Walking your dog or taking a stroll after dinner should not be a death sentence. Yet, more and more frequently, walking is becoming hazardous, and deadly, in America.
A recent report by the Governors Highway Safety Association has revealed that pedestrian deaths last year reached their highest level since 1990. In fact, an estimated 6,227 pedestrians died in 2018, 35% more than were killed just a decade ago. And these rates are rising even as overall traffic deaths have declined over the last ten years. So, why is this happening?
Experts have pointed to several factors that seem to be contributing to this increase:
SUVs: The growing popularity of SUVs has been recognized as one cause. SUVs sales now outpace sedan sales in the US, and this is dangerous for pedestrians. SUVs are larger, heavier and more powerful, have bigger blind spots and longer stopping distances, all of which make a collision more likely. Moreover, when SUVs do hit a pedestrian, they are 2.5 to 3 times more likely to kill that person than a car, according to a recent report by the National Highway Transportation Safety Administration. This helps explain why pedestrian fatalities involving SUVs have increased 50% over the last five years, more than fatalities involving other cars.
Smart Phones: Distracted driving has become a huge issue around the country and smart phones are the biggest culprit. The GHSA report points to smart phone use — by drivers and pedestrians — as a big factor in pedestrian deaths. Driving distracted for only a moment, can lead to a fatality if you hit a pedestrian walking along the road. Likewise, a pedestrian on their cell phone who steps in front of a moving car can be killed instantly.
More People are Walking and Other Factors: Of course, there are other factors involved in the rising pedestrian death rate, as well. For example, more people are walking to work than ever before. A survey showed that from 2006 to 2016 the number of people walking to work rose by 4%. In addition, walking at night is getting more dangerous. Nighttime fatalities are rising even faster than daytime fatalities, increasing 45% from 2008-2017. Finally, pedestrians or drivers being impaired by alcohol is also having an effect. In about 50% of pedestrian fatalities, either the driver or the pedestrian has elevated blood alcohol levels.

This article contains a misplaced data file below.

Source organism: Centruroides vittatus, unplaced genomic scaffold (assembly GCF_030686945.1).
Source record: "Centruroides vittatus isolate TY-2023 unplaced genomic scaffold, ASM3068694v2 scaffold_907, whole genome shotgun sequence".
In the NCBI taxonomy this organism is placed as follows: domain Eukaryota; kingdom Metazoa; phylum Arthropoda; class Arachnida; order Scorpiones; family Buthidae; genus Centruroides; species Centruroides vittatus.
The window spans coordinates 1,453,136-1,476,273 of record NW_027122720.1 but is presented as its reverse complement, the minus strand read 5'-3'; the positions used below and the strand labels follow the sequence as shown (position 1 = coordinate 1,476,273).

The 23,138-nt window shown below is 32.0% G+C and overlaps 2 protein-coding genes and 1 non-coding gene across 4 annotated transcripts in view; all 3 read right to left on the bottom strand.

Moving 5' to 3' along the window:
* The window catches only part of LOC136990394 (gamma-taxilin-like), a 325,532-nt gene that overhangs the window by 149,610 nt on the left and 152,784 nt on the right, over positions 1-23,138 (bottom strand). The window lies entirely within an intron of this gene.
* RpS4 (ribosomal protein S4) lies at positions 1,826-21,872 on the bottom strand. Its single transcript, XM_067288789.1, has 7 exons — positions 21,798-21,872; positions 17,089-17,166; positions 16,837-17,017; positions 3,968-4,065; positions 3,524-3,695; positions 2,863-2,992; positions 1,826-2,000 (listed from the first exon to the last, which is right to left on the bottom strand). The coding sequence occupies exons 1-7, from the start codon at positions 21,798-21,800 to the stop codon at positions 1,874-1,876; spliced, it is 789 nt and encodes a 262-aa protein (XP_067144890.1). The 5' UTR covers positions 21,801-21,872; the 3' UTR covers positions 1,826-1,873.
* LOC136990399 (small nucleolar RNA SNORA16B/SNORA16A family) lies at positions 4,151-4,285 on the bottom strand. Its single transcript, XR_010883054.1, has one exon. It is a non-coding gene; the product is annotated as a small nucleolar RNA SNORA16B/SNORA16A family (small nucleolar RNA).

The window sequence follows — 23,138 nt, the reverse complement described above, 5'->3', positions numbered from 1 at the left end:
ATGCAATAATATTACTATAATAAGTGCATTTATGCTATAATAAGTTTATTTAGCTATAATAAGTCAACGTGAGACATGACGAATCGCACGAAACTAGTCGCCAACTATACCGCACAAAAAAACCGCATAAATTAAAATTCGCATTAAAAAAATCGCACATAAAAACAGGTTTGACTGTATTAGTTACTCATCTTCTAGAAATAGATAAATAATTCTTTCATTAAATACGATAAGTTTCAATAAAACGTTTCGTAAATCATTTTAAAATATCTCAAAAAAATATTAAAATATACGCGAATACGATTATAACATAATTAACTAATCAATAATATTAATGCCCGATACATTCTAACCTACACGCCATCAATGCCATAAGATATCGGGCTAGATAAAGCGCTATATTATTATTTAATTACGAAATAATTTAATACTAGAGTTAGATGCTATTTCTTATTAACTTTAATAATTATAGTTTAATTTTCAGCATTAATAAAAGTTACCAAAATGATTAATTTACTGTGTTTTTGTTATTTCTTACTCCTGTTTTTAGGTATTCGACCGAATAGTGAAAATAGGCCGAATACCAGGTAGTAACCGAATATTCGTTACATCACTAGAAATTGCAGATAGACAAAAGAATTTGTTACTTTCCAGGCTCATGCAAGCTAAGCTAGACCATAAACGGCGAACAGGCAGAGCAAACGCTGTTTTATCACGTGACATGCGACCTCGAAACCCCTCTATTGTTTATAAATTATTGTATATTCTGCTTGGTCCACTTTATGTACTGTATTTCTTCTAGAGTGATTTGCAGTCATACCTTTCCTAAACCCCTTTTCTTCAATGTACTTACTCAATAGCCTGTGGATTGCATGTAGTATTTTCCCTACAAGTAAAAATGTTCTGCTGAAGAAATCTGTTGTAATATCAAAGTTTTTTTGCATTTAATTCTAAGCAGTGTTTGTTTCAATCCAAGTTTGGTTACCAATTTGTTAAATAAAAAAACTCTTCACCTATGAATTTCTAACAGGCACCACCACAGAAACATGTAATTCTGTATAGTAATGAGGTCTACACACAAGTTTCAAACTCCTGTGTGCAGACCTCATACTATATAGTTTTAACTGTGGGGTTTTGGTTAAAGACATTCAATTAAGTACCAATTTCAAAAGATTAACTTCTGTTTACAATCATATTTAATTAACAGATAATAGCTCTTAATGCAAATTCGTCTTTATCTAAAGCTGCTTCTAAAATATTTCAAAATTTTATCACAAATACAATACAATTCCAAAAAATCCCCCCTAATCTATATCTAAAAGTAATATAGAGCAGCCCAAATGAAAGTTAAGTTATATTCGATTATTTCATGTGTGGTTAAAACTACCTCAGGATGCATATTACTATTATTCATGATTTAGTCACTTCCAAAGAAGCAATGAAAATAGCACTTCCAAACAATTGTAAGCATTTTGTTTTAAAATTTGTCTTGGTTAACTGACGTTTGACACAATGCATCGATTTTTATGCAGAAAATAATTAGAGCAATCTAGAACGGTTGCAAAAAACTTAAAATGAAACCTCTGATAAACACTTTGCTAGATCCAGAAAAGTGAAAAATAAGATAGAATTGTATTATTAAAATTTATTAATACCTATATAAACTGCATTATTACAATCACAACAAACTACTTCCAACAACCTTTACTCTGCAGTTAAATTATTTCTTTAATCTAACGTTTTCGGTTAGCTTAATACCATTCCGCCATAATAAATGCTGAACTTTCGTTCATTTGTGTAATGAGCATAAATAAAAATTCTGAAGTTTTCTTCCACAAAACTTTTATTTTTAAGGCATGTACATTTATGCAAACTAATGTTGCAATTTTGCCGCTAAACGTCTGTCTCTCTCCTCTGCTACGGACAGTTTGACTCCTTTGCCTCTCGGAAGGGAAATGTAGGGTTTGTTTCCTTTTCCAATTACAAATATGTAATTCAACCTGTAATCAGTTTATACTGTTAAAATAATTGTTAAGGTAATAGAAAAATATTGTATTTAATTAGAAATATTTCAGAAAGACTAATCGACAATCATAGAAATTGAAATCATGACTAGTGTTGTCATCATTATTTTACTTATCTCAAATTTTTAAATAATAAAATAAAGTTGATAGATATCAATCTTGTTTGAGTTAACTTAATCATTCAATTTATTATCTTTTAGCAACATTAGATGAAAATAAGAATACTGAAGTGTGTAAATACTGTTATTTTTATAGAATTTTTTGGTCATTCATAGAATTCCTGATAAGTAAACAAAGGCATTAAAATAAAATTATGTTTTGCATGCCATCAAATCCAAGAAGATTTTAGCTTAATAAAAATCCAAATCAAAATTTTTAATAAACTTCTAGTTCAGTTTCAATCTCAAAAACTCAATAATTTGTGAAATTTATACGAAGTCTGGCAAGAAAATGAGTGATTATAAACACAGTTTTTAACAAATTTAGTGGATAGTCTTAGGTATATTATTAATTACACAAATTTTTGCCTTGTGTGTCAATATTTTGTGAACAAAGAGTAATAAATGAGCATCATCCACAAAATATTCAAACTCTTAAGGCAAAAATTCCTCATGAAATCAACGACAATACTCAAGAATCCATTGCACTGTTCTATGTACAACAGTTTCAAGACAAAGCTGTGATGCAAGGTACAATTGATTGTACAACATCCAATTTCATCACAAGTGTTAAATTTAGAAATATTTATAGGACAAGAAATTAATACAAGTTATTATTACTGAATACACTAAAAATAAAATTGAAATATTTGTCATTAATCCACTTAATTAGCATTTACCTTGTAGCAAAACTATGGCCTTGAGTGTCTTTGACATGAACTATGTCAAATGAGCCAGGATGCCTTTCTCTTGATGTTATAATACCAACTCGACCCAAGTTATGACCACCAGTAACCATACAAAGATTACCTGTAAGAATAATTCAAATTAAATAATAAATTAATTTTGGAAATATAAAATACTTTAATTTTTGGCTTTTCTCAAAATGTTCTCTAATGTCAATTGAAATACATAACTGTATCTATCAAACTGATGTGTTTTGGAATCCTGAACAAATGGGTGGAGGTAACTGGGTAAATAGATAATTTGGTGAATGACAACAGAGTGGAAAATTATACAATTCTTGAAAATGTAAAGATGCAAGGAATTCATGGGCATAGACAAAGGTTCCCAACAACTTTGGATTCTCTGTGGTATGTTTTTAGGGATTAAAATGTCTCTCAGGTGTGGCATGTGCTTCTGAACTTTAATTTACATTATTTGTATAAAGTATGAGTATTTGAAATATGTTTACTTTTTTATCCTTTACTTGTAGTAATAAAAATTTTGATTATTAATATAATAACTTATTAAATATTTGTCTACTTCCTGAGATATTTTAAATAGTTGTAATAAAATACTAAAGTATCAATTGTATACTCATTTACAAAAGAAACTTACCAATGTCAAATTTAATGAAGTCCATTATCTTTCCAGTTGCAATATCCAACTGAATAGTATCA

So what can you do?
- Keep your cell phone tucked away when you are driving or walking. No call or text is worth your life.
- Wear brightly colored or reflective garments while walking at night. It is hard for drivers to avoid you if they can’t see you.
- Never drink and drive, and avoid walking if you are even the least bit impaired.
- Be especially aware of cars and SUVs whenever you are walking or crossing the street. Do not assume they see you.
- And finally, if a loved one has been injured or killed by a vehicle while out walking, contact an experienced lawyer.
The car accident attorneys at The Collins Law Firm can help you preserve important evidence and fight for your rights against the person responsible. Call us today at 630-527-1595 for a free evaluation of your case.